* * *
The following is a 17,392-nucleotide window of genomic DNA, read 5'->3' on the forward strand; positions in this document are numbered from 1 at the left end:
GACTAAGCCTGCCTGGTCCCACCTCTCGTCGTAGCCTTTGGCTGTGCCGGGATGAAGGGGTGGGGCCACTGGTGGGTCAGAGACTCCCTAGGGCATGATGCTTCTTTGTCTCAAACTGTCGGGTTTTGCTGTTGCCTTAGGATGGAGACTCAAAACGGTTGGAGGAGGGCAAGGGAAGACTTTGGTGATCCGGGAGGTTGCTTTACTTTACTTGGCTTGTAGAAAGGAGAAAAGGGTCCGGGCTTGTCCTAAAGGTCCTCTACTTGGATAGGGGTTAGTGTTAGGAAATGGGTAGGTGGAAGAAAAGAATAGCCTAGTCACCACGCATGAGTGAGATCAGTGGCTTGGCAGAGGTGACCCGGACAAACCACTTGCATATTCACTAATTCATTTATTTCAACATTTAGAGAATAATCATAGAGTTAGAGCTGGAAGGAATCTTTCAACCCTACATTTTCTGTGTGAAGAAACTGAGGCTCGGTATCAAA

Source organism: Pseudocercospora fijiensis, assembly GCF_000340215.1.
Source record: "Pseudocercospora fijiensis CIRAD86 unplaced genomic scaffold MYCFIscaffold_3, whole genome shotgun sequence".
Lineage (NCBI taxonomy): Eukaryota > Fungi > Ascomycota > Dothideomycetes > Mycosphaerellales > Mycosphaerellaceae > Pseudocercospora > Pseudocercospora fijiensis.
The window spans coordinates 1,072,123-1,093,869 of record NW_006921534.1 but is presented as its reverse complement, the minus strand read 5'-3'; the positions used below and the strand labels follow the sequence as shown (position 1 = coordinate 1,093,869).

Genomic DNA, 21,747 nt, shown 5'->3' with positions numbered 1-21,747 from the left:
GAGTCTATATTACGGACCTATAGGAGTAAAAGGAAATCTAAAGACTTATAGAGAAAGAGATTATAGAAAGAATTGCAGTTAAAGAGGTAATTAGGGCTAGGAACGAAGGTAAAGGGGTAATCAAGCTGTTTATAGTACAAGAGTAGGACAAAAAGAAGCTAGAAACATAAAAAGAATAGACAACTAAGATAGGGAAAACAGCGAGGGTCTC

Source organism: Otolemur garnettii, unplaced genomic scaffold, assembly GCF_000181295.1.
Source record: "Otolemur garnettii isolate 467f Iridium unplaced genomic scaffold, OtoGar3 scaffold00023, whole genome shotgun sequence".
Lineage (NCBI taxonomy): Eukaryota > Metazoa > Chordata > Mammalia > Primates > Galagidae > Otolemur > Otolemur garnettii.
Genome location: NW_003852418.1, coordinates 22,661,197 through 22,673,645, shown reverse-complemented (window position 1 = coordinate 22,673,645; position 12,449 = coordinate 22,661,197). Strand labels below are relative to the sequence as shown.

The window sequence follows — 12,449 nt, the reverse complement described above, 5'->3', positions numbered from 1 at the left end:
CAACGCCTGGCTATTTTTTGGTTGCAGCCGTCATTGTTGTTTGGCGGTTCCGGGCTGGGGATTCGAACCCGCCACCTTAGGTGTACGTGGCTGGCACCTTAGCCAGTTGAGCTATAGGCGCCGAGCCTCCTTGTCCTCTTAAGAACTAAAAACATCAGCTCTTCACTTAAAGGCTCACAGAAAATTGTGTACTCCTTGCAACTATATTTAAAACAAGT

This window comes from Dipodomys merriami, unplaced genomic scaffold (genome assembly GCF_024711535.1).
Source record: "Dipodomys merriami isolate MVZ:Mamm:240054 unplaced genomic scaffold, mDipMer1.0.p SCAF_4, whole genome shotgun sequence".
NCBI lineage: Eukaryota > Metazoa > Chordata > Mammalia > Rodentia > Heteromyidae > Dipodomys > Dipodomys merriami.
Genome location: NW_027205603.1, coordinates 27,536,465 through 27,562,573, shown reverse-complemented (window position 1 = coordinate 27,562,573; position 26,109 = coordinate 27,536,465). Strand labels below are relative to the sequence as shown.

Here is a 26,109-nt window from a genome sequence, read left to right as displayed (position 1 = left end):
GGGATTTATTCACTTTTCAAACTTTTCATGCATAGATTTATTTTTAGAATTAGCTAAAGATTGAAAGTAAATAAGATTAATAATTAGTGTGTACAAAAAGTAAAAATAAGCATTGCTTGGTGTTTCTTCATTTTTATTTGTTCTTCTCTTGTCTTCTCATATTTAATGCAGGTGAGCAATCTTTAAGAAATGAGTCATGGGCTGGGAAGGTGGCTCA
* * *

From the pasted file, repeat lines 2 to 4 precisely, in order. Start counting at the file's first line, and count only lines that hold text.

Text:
GACTAAGCCTGCCTGGTCCCACCTCTCGTCGTAGCCTTTGGCTGTGCCGGGATGAAGGGGTGGGGCCACTGGTGGGTCAGAGACTCCCTAGGGCATGATGCTTCTTTGTCTCAAACTGTCGGGTTTTGCTGTTGCCTTAGGATGGAGACTCAAAACGGTTGGAGGAGGGCAAGGGAAGACTTTGGTGATCCGGGAGGTTGCTTTACTTTACTTGGCTTGTAGAAAGGAGAAAAGGGTCCGGGCTTGTCCTAAAGGTCCTCTACTTGGATAGGGGTTAGTGTTAGGAAATGGGTAGGTGGAAGAAAAGAATAGCCTAGTCACCACGCATGAGTGAGATCAGTGGCTTGGCAGAGGTGACCCGGACAAACCACTTGCATATTCACTAATTCATTTATTTCAACATTTAGAGAATAATCATAGAGTTAGAGCTGGAAGGAATCTTTCAACCCTACATTTTCTGTGTGAAGAAACTGAGGCTCGGTATCAAA

Source organism: Pseudocercospora fijiensis, assembly GCF_000340215.1.
Source record: "Pseudocercospora fijiensis CIRAD86 unplaced genomic scaffold MYCFIscaffold_3, whole genome shotgun sequence".